Tim Keller - of Redeemer Presbyterian Church in NYC - summarises the views of Ross Douthat in his provocative Bad Religion:
First, it would have to be political without being partisan. That is, it would have to equip all its members to be culturally engaged through vocation and civic involvement without identifying corporately with one political party. Second, it would have to be confessional yet ecumenical. That is, the church would have to be fully orthodox within its theological and ecclesiastical tradition yet not narrow and harsh toward other kinds of Christians. It should be especially desirous of cooperation with non-Western Christian leaders and churches. Third, the church would not only have to preach the Word faithfully, but also be committed to beauty and sanctity, the arts, and human rights for all. In this brief section he sounds a lot like Lesslie Newbigin and James Hunter, who have described a church that can have a "missionary encounter with Western culture."
It is a fine description of how the Church should undertake the new evangelisation and the fact that this summary comes from a renowned Reformed source is evidence of the extent to which creedal orthodoxy empowers differing confessional traditions to cohere around the Christological centre in mission.
The second vision comes from a recent sermon by a United Church of Christ pastor, carried by both Episcopal Cafe and the Huffington Post:
The divisions that we face within our denominations, the decline of the mainline church over the last generation, and the changing realities we face in a society more pluralistic than ever beg the question of whether or not we are -- any of us, regardless of denomination -- doing church in the right way ...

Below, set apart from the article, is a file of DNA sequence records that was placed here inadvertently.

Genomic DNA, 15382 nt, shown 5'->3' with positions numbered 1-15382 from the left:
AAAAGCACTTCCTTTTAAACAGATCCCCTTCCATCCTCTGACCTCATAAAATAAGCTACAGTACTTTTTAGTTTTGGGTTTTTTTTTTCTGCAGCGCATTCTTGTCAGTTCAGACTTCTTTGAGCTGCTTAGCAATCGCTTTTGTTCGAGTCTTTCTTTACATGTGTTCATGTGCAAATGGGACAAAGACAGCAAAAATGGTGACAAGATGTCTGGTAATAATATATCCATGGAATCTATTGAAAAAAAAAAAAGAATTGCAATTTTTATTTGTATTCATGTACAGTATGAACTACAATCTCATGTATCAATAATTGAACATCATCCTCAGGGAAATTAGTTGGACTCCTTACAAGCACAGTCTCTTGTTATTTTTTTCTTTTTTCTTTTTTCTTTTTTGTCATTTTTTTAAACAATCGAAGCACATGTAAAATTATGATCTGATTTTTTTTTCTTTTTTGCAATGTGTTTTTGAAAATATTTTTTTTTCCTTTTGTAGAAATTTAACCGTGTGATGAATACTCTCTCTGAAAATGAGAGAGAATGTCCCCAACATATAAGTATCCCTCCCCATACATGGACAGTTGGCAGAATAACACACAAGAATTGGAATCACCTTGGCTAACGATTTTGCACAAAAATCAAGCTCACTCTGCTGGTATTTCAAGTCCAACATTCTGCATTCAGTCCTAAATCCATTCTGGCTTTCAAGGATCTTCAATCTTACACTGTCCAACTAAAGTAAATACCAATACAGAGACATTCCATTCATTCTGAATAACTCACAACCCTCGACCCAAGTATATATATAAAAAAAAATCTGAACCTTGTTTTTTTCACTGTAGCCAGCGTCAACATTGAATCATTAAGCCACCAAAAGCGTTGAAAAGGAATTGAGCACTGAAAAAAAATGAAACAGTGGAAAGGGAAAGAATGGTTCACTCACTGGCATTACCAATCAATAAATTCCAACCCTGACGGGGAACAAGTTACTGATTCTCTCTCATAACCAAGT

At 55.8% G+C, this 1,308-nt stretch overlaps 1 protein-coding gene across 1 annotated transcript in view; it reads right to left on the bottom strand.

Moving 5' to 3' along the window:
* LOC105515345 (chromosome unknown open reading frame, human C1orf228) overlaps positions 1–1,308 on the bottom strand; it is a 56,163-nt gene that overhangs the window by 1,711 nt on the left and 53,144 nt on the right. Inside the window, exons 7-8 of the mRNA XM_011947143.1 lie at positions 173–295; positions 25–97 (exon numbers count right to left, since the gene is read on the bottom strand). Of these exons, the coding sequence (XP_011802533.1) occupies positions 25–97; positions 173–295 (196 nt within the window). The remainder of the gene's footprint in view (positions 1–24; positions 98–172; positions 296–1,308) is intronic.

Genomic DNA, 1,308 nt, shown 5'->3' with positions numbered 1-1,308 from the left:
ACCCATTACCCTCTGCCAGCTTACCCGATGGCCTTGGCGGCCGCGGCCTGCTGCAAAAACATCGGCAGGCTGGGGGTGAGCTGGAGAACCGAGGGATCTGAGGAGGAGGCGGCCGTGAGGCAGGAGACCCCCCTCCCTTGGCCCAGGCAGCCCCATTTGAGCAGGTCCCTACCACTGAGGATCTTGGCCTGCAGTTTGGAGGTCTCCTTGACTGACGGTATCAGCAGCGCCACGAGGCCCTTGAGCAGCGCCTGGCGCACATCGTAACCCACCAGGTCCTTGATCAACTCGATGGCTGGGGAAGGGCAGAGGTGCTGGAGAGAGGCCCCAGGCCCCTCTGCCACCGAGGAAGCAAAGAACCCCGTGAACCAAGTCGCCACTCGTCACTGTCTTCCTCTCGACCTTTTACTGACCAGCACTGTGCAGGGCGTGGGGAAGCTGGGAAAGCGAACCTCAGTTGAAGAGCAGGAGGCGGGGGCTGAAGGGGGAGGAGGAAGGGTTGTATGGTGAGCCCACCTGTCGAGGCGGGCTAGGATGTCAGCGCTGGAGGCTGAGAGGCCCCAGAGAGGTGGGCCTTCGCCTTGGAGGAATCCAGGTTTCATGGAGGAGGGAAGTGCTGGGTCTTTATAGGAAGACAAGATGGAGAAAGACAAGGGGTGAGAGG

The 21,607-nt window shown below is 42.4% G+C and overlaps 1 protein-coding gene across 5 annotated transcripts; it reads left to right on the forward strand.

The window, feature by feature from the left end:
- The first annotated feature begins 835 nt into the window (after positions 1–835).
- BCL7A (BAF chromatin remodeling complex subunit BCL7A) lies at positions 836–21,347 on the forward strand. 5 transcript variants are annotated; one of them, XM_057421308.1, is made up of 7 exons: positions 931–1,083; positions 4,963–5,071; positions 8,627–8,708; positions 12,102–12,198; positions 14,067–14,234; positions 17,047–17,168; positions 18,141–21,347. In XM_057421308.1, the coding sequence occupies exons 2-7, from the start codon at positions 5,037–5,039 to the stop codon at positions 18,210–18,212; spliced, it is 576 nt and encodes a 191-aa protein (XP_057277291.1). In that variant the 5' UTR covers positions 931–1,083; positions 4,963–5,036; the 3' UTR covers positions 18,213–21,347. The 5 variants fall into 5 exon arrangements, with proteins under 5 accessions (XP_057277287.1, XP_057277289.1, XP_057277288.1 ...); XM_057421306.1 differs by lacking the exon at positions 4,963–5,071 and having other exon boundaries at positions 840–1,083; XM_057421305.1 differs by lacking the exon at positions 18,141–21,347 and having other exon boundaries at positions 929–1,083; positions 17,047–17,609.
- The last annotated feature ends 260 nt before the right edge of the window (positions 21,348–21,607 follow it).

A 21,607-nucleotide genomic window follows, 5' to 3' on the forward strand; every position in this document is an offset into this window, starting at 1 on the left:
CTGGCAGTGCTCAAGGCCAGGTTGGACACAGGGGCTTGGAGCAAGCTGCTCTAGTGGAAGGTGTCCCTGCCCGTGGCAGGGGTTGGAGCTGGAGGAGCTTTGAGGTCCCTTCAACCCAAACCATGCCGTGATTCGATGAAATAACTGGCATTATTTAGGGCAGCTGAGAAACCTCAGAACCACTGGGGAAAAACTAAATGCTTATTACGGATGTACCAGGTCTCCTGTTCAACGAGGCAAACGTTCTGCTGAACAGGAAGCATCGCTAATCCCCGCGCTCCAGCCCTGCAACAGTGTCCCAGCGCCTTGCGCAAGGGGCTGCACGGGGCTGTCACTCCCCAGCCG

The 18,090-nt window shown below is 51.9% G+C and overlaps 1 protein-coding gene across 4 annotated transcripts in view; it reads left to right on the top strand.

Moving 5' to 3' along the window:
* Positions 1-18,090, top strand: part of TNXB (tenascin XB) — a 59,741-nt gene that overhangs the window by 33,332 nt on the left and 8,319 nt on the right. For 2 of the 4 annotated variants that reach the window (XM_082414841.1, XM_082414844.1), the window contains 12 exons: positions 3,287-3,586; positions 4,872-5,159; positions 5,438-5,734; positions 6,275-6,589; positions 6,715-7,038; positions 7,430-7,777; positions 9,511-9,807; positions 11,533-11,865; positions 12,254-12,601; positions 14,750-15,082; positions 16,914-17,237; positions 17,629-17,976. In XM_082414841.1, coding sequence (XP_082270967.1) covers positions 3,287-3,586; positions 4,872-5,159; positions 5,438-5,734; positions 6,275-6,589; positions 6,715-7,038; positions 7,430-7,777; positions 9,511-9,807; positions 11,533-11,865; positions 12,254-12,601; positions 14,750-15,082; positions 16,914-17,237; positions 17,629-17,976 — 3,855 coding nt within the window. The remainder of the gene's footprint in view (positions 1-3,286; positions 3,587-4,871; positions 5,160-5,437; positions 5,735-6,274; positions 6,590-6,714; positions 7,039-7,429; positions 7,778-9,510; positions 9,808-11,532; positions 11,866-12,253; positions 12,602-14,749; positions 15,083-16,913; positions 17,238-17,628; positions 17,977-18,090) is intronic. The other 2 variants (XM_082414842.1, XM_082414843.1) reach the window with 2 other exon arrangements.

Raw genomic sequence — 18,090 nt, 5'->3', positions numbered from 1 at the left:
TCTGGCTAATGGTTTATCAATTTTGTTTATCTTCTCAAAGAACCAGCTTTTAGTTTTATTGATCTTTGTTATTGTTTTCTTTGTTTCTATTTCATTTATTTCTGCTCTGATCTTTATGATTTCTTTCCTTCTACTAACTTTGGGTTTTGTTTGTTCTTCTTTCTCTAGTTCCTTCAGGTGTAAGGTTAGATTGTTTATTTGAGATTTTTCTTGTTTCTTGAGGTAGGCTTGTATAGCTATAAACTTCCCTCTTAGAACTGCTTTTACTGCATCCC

Within the mainline tradition there is a growing consensus moving our churches in a progressive theological direction. We read the Hebrew Scripture and the stories of the Prophets, and their battles for economic justice resonate with our own times. As we reflect on the life and ministry of Jesus as shared with us in the Christian New Testament we hear God calling us further to be a people of justice concerned with the "least of these" and with those on the margins. Jesus' own teachings have called many of us to embrace movements of liberation for Africans, Latin Americans, women, and gays and lesbians. We believe that those who use the Bible to justify discrimination or who wield Holy Scripture as a partisan political weapon to divide are the heirs of those who just a generation ago used the Bible to justify Jim Crow laws and worse. Those of us who still hear God speaking -- a slogan of the United Church of Christ that can also be explained as feeling the Holy Spirit opening up our hearts in new and exciting ways just as Jesus did for his community and time -- need to band together and live out the unity that we are called to live in Christ in new and more substantial ways.
The contrast is indeed stark and, to some extent, embodies the current debate over Anglican futures: creedal catholicity oriented towards the new evangelisation or liberal protestant community of inclusion?